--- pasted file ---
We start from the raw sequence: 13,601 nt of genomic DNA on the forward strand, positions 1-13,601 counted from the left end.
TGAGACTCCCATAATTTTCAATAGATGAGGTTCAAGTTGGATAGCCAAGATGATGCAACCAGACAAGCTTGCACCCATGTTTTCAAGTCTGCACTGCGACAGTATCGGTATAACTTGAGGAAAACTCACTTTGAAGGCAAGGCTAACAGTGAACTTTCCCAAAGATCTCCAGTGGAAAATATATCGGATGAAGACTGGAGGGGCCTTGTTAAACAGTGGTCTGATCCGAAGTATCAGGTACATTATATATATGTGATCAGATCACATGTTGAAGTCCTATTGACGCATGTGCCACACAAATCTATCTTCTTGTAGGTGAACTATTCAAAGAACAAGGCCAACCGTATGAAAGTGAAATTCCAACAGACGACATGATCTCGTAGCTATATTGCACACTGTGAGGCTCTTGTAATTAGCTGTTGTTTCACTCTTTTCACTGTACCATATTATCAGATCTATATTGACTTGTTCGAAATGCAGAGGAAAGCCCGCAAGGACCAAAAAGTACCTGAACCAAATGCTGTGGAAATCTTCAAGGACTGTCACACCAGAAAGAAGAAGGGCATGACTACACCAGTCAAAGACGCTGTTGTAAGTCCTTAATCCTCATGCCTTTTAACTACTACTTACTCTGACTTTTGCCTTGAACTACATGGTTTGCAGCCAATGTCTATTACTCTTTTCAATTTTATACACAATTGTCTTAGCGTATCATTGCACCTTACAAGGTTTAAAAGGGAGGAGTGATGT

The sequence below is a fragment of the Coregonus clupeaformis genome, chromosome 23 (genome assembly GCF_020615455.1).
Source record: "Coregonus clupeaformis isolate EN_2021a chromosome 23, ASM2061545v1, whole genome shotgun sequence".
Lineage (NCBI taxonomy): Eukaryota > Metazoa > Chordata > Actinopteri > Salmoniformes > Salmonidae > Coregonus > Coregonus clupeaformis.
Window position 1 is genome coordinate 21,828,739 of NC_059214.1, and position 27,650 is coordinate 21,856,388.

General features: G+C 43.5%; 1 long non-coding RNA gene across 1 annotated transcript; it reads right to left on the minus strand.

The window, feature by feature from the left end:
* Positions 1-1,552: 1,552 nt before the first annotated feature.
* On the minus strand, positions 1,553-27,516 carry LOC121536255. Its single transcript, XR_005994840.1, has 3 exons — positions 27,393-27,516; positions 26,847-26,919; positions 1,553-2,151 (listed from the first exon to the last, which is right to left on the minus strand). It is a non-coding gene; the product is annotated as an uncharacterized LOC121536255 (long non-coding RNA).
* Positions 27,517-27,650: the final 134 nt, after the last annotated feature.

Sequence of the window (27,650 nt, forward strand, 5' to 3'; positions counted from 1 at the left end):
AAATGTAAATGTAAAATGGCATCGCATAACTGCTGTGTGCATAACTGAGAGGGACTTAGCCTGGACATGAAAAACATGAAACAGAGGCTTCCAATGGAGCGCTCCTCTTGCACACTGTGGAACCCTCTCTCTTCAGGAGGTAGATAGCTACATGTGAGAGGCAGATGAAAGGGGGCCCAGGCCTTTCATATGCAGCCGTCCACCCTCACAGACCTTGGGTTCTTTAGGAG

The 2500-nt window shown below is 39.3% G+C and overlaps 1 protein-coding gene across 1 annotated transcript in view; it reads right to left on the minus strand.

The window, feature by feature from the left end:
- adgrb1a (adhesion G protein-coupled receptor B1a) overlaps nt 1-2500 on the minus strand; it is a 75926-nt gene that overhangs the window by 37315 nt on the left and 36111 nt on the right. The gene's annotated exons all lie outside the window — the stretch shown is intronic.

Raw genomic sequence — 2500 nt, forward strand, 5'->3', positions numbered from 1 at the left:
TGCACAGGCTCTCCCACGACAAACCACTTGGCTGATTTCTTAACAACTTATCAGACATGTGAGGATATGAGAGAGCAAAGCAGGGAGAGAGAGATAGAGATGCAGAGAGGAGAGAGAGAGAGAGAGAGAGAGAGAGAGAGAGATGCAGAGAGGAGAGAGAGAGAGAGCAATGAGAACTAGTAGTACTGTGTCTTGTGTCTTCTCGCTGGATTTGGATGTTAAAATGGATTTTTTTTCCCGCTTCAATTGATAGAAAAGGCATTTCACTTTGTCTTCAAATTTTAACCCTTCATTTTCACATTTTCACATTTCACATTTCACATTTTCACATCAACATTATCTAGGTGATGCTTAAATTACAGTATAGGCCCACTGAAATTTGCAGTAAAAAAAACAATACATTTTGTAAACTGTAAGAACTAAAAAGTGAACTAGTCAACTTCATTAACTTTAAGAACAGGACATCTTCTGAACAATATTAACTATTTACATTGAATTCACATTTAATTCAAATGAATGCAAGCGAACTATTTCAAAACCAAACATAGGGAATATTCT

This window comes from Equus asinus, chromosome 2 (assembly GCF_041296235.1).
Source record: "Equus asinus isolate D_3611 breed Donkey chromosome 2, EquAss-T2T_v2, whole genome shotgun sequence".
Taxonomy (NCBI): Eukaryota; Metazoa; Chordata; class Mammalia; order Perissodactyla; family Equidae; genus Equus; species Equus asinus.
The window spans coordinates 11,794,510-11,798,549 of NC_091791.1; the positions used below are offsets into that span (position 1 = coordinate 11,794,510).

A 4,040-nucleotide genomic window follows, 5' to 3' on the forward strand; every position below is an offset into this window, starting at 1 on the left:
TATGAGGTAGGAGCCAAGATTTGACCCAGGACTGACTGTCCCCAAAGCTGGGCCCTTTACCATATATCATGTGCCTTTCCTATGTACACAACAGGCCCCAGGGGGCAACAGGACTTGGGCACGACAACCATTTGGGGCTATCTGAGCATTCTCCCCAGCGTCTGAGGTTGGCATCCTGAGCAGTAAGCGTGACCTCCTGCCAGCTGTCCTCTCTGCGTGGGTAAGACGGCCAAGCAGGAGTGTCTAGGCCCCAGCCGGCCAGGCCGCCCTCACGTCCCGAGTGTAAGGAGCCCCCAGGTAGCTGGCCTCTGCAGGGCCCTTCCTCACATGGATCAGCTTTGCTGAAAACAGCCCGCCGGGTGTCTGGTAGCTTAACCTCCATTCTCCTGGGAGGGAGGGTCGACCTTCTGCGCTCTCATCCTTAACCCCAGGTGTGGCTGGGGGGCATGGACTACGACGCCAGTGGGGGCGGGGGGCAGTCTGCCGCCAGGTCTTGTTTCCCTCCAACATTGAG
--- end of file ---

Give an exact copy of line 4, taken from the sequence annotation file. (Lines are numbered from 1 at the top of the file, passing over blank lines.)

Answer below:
Source record: "Coregonus clupeaformis isolate EN_2021a chromosome 23, ASM2061545v1, whole genome shotgun sequence".